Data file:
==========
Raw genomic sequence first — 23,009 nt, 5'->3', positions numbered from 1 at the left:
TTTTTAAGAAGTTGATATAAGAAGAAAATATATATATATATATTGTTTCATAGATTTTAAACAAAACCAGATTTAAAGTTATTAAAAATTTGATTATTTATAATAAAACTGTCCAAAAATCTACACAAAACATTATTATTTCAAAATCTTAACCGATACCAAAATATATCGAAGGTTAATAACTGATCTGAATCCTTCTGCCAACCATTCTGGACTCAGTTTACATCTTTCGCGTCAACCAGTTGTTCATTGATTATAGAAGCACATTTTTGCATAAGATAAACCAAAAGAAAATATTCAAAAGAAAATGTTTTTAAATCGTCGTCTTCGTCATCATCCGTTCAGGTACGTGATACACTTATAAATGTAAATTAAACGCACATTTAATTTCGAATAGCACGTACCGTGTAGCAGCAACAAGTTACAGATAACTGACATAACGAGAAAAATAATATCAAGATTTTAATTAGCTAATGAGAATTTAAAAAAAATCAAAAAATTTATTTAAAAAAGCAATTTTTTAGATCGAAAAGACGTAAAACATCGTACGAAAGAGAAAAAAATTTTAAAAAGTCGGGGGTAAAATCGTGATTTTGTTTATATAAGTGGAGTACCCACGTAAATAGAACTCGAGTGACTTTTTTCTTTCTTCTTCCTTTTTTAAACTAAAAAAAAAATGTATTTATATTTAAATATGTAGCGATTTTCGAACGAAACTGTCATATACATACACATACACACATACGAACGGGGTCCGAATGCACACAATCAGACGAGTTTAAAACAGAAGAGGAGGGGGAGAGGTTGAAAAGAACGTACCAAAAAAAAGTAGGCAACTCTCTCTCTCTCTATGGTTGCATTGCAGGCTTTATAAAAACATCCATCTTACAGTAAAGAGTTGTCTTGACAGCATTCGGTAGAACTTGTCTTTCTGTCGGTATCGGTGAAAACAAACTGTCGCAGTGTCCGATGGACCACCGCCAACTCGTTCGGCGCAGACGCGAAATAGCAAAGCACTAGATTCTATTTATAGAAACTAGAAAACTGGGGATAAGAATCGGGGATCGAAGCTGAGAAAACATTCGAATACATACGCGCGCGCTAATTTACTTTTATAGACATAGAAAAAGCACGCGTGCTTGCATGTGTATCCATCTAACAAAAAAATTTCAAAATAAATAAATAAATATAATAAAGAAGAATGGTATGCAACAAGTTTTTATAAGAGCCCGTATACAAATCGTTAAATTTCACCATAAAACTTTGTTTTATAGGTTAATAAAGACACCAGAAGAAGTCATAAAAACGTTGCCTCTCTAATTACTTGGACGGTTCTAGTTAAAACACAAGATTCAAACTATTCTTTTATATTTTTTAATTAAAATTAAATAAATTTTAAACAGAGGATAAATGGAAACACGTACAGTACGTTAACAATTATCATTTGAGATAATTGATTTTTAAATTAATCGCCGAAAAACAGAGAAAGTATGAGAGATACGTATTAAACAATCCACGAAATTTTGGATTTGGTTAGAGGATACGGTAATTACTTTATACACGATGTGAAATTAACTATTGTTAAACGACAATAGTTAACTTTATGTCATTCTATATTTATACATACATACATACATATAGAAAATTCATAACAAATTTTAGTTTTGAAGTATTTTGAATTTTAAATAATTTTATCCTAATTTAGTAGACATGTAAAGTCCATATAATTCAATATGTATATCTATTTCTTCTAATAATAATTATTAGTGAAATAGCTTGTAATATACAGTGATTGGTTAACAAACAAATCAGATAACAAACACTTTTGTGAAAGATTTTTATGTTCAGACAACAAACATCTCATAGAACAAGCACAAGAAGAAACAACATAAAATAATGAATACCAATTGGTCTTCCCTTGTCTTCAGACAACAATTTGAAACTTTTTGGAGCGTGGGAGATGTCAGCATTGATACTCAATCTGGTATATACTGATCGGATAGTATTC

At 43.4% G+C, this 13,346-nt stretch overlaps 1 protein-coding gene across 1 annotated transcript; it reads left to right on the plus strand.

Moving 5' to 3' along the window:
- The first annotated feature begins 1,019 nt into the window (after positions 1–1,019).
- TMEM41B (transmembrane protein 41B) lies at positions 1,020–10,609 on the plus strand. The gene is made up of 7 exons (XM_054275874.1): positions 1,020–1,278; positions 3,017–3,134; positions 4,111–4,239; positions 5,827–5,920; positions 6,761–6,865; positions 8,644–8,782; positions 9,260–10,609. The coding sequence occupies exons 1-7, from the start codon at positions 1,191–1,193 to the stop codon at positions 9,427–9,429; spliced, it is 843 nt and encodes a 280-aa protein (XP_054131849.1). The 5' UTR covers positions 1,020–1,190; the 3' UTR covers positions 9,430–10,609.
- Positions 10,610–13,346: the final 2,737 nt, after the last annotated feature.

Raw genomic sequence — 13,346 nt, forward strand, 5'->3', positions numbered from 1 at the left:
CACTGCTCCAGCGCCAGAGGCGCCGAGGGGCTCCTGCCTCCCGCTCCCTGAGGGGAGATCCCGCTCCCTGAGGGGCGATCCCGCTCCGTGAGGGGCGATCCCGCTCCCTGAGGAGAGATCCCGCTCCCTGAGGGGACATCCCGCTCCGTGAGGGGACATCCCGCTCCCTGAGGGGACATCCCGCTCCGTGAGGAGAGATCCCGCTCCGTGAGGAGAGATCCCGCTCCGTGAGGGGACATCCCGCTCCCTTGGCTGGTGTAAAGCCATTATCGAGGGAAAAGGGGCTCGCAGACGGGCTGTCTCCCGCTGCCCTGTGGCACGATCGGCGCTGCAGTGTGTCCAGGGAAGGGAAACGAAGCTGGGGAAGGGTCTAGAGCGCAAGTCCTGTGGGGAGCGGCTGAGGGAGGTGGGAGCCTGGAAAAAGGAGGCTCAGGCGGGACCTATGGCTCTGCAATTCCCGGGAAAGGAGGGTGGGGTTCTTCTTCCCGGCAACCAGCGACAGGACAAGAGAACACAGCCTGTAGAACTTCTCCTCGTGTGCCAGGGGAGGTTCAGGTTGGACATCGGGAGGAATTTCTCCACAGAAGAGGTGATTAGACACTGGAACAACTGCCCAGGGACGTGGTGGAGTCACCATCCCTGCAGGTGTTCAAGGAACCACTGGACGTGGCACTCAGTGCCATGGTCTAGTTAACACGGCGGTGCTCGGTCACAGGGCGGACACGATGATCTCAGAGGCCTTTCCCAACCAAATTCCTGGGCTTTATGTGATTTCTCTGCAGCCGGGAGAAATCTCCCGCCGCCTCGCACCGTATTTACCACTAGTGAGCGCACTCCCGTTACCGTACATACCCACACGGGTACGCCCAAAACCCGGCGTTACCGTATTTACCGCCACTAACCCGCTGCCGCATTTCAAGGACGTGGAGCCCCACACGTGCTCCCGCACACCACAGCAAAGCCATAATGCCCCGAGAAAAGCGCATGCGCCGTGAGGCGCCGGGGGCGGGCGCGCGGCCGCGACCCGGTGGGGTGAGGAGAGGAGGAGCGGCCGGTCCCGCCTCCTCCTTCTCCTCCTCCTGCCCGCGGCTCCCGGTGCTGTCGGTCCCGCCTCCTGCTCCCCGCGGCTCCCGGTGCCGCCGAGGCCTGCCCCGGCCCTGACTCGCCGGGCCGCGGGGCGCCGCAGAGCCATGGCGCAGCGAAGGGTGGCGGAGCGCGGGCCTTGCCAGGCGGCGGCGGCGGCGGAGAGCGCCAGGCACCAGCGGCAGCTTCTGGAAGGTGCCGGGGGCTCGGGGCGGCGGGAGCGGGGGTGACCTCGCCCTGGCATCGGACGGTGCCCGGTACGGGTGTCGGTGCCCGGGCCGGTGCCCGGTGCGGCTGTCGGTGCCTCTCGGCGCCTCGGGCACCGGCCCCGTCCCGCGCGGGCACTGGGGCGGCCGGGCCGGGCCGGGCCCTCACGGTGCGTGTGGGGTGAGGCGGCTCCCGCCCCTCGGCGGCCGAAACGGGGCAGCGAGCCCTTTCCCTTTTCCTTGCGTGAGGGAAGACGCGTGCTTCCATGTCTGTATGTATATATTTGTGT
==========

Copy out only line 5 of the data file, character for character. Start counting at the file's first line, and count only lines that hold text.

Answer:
- The first annotated feature begins 1,019 nt into the window (after positions 1–1,019).